"Schwarzenegger Collection" on DVD
Video and Artisan Home Video have re-unleashed a trio of Arnold Schwarzenegger
titles are are arguably among the star's best works.
That's the good
news. The bad news is that two of the three titles don't appear to have had any
remastering done to them to take advantage of the wonders of the DVD format.
All seem to be straightforward transfers of the laserdisc (which is certainly
better than a straightforward transfer of the videocassette!).
The best of the three is Terminator 2: Judgment Day,
James Cameron's classic action film that sends a positive, hopeful
anti-violence message all while expending thousands of rounds of ammo,
depicting various graphic stabbings, and destroying more than its share of
This may not be
surprising, however. T2 is the newest of the films, had the biggest budget, and
the laserdisc was spectacular. In fact, it wasn't too many years ago that the
T2 laserdisc was the demo disc of choice at consumer electronics shows and home
reunites Arnold Schwarzenegger and James Cameron, both of whom had their
reputations enhanced greatly by the original film. But where T1 had Arnold as
the villain, in this outing he's sent back in time as a robotic protector and
must take on a much more sophisticated machine hell bent to assassinate the
young John Connor before he can grow up and fulfill his destiny.
Along the way,
the future of the human race is saved, we get a strong antiwar, anti-violence,
and anti-technology message - while the Terminator learns the value of humanity
T2 is a THX
disc, so the picture and audio quality are, not surprisingly, terrific, and the
soundtrack has been remixed to Dolby Digital 5.1 (there are also Dolby Stereo
2.0 sound tracks in English, French, and Spanish). There's also an abundance of
extras, including a really thoughtful "Descriptive Video Service" for the
visually impaired in which a narrator describes the onscreen actions between
lines of dialogue.
there are also chapter stops (including a menu that shows clips from the
chapter in little windows), cast/crew info and production notes - and
T2 is often
misunderstood as a simpleminded and violent action film, but it's much more
than that. As a DVD, it's also an excellent example of what one can get from
this format when the manufacturer puts its mind to it.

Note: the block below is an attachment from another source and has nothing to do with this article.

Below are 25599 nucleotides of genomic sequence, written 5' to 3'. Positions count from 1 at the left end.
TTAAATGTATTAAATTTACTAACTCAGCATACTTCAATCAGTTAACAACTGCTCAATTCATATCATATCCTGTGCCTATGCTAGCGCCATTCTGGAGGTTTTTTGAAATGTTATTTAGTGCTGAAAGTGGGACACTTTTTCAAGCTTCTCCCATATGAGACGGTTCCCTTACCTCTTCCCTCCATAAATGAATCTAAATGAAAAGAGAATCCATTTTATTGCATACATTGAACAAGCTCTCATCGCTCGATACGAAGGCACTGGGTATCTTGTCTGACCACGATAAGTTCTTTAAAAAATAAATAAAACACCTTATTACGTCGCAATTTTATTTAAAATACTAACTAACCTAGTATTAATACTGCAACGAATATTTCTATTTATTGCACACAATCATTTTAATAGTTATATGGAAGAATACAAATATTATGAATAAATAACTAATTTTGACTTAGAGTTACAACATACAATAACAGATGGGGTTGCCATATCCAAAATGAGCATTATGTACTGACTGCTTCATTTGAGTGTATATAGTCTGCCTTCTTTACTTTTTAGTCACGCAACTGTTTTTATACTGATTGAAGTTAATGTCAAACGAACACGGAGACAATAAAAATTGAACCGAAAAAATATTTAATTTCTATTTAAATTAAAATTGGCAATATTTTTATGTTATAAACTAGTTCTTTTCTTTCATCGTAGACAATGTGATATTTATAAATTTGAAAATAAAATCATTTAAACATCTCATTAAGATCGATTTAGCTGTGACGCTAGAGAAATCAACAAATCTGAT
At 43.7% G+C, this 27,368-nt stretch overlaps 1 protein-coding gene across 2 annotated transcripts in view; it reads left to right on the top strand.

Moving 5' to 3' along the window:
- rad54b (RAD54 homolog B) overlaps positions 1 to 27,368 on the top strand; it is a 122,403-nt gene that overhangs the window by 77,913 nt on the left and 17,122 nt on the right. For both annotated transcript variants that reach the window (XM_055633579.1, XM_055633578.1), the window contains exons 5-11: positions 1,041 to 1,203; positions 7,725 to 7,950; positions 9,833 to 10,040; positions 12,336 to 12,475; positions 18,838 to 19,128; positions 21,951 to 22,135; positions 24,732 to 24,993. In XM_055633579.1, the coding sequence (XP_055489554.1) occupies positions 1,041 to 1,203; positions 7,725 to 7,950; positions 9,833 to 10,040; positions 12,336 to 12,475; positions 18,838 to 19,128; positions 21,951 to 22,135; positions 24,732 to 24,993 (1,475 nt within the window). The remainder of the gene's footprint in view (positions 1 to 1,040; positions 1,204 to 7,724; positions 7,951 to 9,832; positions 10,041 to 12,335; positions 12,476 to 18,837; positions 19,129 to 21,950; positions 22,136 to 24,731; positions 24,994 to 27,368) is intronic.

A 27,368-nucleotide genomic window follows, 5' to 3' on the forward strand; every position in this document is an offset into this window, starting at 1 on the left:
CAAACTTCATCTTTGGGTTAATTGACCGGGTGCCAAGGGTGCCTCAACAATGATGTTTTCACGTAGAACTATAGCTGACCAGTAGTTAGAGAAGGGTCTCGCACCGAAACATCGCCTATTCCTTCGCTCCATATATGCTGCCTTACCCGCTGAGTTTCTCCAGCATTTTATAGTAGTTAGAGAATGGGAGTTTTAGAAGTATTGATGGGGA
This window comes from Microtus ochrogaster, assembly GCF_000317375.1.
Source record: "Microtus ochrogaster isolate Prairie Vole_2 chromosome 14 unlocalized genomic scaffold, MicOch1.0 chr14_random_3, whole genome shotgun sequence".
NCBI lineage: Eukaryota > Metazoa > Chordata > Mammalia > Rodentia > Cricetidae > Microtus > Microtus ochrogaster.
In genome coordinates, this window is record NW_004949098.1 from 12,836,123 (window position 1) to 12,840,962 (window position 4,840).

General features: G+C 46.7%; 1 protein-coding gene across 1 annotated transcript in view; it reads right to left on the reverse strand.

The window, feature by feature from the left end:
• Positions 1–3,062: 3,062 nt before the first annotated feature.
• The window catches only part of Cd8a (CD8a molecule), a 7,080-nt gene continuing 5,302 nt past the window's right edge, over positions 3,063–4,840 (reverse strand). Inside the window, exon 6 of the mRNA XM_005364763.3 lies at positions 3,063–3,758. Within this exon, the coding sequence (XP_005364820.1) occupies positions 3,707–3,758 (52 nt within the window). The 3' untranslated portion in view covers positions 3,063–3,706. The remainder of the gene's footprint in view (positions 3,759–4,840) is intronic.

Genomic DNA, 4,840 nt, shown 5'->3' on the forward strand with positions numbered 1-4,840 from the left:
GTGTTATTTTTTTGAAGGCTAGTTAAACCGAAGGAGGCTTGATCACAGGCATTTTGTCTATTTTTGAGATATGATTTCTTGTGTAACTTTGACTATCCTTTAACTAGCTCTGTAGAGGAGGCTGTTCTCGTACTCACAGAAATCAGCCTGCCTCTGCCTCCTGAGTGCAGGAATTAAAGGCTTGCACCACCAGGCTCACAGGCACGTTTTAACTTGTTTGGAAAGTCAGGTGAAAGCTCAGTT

Judgment Day, from Artisan Home Video
139 minutes, widescreen (2.35:1),
Starring: Arnold Schwarzenegger, Linda Hamilton, Edward
Written by James Cameron & William Wisher
Directed by James Cameron
review refers to Artisan's Special Edition of the DVD, released Autumn 2001,
which is a far superior package to the previous, non-anamorphic version.
Based on a
Philip K. Dick short story, Paul (Starship Troopers) Verhoeven's "Total Recall" plays mind
games on Arnold Schwarzenegger and the audience as well.
This is the
film's second DVD incarnation, and it's a welcome one. The new version fixes
the omissions of the first, by adding a new anamorphic widescreen video
translation (though the original also offered a "Pan&Scan" version for
those with an aversion to black bars) and a slew of new extras. More about them
Total Recall is
the ultraviolent story of a construction worker who suddenly discovers he isn't
who he thought he is. Or is he?
We won't spoil
the movie for those who haven't yet seen it; suffice it to say you never really
know whether you're watching "reality," a dream, or a combination of both. It's
a wonderful mind game.
was the creation of Dan O'Bannon and Ronald Shusett, of "Alien" fame, with help
from Jon Povill, and it's full of imagination.
Total Recall is
a nifty yarn and great sci-fi. Unfortunately, the violence is a bit over the
top at times and this mars what would otherwise be a fine science fiction
adventure. Unlike the violence in "Starship Troopers" which was just as graphic
but which seemed in context in the wartime setting, "Total Recall" seems at
times graphic for the sake of being graphic.
Still, it's one
heck of a ride, and there's enough humor to make the mayhem almost
The bew DVD is
a big improvement over the original, though it's far from perfect. The picture
is now in anamorphic widescreen, 16x9 TV compatible, and the image is very good
in most places, excellent in some. It isn't as good as some DVD's we've
reviewed, but it's a huge improvement - especially the anamorphic widescreen
presentation, which doesn't force owners of 16x9 TV's to zoom the letterboxed
picture out to fill the screen.
The audio is
Dolby Digital 5.1 and it's also very good, though not excellent. There appears
to be a lot more bass in this release, which helps during explosions, special
effects scenes and the like.
Then there are
First of all,
there's the packaging - which we'll call "unique" rather than "dumb." Okay,
it's dumb. The DVD comes in a little round metal box designed to look like the
planet Mars, which is cute. Unfortunately, it just sits on top of the cardboard